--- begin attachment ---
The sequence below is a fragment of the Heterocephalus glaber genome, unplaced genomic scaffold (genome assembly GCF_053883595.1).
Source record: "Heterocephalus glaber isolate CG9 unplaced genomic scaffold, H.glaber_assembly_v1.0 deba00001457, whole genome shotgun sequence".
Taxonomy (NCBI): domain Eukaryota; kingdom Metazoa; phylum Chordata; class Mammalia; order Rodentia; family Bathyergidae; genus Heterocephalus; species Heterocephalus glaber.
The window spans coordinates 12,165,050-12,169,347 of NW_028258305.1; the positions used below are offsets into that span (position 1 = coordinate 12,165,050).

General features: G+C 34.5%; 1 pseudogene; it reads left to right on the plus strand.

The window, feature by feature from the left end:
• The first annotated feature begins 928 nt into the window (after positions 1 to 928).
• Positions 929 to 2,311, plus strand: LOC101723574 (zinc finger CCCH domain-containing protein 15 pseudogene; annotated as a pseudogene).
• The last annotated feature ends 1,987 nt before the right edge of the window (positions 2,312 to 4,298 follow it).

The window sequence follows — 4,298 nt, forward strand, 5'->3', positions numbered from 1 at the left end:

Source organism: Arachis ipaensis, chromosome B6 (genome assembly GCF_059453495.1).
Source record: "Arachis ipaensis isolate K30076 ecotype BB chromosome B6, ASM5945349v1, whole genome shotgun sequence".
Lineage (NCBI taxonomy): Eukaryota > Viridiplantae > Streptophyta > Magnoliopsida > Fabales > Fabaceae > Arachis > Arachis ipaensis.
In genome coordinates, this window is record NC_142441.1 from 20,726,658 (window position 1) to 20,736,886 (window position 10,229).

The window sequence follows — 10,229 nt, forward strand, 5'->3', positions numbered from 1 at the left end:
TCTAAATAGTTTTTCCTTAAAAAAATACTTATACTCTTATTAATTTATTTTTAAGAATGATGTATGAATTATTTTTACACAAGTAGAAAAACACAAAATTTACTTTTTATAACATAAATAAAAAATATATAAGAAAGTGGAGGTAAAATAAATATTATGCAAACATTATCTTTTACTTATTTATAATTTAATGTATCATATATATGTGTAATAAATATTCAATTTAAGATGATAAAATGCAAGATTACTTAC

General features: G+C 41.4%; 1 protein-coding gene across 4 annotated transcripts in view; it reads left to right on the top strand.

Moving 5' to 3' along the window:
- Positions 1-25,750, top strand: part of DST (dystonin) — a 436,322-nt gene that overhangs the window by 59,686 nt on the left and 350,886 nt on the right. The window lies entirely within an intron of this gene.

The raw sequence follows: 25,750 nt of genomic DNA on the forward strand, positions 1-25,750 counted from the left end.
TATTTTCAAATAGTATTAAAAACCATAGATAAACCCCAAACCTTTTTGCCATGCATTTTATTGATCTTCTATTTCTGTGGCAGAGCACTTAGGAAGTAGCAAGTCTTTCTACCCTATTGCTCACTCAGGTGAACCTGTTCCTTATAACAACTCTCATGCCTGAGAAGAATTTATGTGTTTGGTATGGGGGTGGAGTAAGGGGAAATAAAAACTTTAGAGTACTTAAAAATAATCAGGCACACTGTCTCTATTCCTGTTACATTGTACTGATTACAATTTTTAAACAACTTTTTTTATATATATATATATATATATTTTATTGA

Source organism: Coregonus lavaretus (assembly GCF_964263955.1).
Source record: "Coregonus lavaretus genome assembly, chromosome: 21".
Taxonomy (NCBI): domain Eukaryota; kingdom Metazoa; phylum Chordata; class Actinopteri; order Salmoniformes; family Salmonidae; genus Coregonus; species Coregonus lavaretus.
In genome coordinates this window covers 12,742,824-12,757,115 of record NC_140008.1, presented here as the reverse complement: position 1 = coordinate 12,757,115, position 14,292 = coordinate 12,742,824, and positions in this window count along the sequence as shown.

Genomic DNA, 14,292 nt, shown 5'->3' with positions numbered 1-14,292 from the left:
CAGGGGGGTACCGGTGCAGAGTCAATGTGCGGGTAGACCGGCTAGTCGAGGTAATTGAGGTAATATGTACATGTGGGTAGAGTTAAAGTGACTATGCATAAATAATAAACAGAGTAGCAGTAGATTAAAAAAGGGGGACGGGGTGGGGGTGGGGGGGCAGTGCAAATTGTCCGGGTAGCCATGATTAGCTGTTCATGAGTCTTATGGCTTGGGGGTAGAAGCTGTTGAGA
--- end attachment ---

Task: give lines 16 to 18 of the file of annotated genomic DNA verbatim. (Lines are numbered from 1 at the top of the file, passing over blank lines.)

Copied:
TCTAAATAGTTTTTCCTTAAAAAAATACTTATACTCTTATTAATTTATTTTTAAGAATGATGTATGAATTATTTTTACACAAGTAGAAAAACACAAAATTTACTTTTTATAACATAAATAAAAAATATATAAGAAAGTGGAGGTAAAATAAATATTATGCAAACATTATCTTTTACTTATTTATAATTTAATGTATCATATATATGTGTAATAAATATTCAATTTAAGATGATAAAATGCAAGATTACTTAC

General features: G+C 41.4%; 1 protein-coding gene across 4 annotated transcripts in view; it reads left to right on the top strand.

Moving 5' to 3' along the window: